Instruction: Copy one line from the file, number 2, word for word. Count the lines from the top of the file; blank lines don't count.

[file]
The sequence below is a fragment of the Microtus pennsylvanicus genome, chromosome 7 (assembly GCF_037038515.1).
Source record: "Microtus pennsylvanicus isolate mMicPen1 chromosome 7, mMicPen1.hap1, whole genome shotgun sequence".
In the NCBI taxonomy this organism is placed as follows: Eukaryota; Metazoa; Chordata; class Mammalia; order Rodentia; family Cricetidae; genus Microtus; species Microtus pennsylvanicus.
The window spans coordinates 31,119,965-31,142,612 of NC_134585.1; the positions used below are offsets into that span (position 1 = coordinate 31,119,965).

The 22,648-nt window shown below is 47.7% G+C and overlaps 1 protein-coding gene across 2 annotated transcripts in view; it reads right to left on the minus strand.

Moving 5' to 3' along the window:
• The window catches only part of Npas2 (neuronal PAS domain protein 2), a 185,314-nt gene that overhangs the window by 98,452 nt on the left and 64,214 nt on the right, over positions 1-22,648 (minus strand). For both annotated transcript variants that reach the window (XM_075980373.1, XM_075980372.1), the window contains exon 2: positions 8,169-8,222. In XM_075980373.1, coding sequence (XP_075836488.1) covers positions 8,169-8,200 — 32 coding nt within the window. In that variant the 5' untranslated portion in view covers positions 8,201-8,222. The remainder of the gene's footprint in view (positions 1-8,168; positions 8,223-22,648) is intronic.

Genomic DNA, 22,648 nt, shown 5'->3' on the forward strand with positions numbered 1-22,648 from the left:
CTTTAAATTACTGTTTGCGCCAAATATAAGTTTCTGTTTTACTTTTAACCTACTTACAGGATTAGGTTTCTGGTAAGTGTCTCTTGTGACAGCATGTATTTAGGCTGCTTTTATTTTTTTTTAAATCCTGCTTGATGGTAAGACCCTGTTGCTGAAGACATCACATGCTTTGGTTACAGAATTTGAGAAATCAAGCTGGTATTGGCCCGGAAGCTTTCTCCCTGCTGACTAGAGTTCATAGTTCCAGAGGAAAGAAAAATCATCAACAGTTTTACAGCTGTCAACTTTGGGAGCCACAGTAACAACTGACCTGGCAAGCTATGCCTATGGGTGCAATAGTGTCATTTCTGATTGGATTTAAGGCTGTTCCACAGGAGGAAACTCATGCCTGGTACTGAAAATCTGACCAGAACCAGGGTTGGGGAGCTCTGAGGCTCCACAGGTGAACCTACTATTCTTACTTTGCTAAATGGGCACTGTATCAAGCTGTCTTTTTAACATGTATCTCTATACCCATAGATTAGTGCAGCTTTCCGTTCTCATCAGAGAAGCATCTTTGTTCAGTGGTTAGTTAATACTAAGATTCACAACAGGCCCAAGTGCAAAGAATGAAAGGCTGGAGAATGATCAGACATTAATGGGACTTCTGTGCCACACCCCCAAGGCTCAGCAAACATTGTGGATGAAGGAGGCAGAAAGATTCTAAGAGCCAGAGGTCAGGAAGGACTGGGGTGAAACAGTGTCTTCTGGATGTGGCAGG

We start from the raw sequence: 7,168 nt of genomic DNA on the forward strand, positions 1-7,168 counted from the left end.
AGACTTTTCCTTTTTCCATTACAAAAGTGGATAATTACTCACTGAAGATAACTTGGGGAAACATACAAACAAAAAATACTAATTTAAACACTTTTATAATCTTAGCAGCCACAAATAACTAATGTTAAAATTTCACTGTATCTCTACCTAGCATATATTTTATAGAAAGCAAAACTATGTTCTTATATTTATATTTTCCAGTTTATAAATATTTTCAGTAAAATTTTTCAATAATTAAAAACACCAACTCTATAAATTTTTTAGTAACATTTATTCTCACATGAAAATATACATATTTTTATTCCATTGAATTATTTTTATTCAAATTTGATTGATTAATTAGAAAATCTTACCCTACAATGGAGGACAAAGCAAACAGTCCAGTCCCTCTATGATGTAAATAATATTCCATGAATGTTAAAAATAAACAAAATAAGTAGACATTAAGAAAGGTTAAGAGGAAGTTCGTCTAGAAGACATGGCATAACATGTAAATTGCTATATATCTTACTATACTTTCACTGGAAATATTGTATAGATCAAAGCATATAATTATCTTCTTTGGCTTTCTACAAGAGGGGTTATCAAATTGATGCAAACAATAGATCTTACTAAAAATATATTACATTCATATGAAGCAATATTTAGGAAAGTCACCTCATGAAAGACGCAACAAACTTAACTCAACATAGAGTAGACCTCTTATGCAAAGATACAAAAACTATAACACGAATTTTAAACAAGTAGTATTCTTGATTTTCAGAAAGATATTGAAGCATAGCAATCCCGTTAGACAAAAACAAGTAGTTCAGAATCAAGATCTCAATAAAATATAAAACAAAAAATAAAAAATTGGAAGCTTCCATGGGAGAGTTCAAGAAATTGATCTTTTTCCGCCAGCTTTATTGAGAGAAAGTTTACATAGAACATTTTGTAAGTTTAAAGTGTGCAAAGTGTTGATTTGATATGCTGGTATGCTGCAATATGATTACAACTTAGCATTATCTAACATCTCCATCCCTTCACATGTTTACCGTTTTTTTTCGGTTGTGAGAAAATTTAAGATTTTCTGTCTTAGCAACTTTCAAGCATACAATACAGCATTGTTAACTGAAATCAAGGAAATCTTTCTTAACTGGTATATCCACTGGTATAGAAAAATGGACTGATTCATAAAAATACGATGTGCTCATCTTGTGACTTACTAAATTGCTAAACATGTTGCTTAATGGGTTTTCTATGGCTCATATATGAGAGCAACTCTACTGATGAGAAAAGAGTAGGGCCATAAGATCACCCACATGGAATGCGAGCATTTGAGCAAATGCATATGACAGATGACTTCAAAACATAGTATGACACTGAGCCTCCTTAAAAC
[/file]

Source record: "Microtus pennsylvanicus isolate mMicPen1 chromosome 7, mMicPen1.hap1, whole genome shotgun sequence".